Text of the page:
3. Roselyn Harrell says:

    Having had to deal with this too, won’t make it easier for your family, but I know your pain and pray for you all to have the strength to endure thru this time.
    Love, Roselyn

  4. Melinda Peterson Eagle (Mindy) says:


  5. Christina! I found this on facebook – I’m so glad you’re processing through writing and letting the rest of us in on it! I’ve always felt that for those of us who’ve had the privilege of growing up in one home, the home becomes another family member as it changes over the years to meet the needs of a growing family and then a shrinking family as kids leave. Long term homes seem to reinvent themselves just as we do. Saying goodbye to a place that houses so many memories is gut wrenching because so much magic happened within those walls and this next era seems daunting, but I will be praying that you know just as much of God’s grace and love in this next stage as you did in the last. All my love to all of you!

  6. Laura Jean Hawley says:

    I would do anything for any of you. You have touched my life in more ways than you can imagine. Can I add a memory? Our family was upset and needed Dr B the friend to talk to and Barbara too. We sat in the kitchen at the long counter…had coffee..talked and cried. Left with hearts feeling better and advice from 2 people we love so much. Laura Jean

  7. Cari says:

    A beautiful beginning my friend. I look forward to following along.

  8. kitty says:

    I thank you for posting such intimate memories.I know you don’t remember me but I remember you and your mommy and daddy and brother and sisters. We all went to school together your daddy was mine and my sisters doc! And my mom knew your mom and I remember her too shes such a beautiful soul ~I always would say ~Wow … I wonder what it would be like to have them as my parents~ I’m sure you already know how lucky you are .I know right now you may not be feeling very lucky but trust me you are you see my daddy wasn’t the best and everytime I saw yours he seemed so… warm and gental and your mom the same although I thank god for my mom ~she’s in heaven now~ I always wished that my mom could have have had that kindda realasionship like your mom and dads.okay I’m gonna let you go but I just thought that you should know that you Are Lucky. And ~i~ will always remember your mom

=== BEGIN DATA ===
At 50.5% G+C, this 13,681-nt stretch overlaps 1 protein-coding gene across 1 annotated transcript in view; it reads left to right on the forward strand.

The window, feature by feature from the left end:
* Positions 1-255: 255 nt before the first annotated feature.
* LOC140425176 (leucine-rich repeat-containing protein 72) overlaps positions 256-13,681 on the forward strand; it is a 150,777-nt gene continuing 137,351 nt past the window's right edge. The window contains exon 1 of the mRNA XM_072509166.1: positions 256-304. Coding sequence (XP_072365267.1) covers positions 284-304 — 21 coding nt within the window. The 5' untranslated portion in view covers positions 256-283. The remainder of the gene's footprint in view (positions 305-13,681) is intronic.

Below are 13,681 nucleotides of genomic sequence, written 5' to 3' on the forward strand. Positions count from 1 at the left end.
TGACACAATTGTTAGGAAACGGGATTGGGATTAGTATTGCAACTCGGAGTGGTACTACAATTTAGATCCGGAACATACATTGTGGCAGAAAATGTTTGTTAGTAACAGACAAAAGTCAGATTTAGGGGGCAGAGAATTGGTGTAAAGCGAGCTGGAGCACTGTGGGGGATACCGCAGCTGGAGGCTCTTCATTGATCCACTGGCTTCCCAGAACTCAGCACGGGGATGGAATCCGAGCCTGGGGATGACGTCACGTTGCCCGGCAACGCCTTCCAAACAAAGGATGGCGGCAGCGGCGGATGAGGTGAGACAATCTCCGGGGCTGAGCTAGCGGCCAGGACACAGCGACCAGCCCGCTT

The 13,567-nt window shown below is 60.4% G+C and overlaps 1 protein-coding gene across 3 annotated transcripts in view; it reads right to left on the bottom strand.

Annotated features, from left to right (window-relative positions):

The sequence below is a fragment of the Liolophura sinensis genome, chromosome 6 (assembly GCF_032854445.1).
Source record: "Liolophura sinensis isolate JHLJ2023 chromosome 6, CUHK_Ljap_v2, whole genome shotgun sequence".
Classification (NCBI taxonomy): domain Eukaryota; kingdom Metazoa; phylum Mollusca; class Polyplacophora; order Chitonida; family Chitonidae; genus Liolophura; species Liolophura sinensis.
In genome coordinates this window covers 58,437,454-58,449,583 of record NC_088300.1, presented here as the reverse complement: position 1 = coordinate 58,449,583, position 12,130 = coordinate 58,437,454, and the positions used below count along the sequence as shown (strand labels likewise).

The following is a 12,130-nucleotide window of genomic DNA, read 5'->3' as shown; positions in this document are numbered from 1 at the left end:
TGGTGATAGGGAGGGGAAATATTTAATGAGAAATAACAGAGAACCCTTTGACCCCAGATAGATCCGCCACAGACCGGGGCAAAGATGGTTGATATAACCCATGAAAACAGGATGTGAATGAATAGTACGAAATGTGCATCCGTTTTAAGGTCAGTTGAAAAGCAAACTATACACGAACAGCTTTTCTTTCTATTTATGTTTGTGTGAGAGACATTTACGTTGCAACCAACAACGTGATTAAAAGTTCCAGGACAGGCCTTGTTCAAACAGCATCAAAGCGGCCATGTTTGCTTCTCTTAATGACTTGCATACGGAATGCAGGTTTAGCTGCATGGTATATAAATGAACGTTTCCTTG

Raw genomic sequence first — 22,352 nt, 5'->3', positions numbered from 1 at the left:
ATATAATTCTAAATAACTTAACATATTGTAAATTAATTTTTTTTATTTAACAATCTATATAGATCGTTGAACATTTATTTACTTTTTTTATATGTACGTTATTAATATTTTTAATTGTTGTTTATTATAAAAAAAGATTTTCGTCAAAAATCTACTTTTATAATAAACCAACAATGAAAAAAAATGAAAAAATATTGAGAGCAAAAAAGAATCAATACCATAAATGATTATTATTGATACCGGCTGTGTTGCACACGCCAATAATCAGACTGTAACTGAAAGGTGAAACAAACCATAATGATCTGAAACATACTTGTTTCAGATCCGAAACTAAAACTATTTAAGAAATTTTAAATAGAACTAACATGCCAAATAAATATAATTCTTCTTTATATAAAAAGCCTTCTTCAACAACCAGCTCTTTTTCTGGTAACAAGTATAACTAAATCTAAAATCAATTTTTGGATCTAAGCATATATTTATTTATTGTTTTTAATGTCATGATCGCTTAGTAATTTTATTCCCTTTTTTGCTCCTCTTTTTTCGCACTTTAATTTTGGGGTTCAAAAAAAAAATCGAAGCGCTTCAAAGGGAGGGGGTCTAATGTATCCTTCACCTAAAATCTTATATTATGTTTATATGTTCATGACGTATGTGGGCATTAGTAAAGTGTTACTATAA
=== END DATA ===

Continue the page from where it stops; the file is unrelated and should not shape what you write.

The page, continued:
9. Wow! Christina, you are a fabulous writer. Your last post in July of 2012, sounds like me for the last 35 years of my life! It’s a constant struggle, huh! Between keeping your spirits up, looking for the treasures in life, feeling as if there is no nourishment for your soul easily available, reminding yourself constantly that God is right their by your side always, waiting and yearning for you to call on him and just rest in him! Busy, busy, busy, all the have toos and others needs and your own needs and the heartbreaking love you feel for those close to you that are hurting. Juggling the kids, praying that you aren’t ruining them! I get it, and you write it with fantastic clarity. Bless you!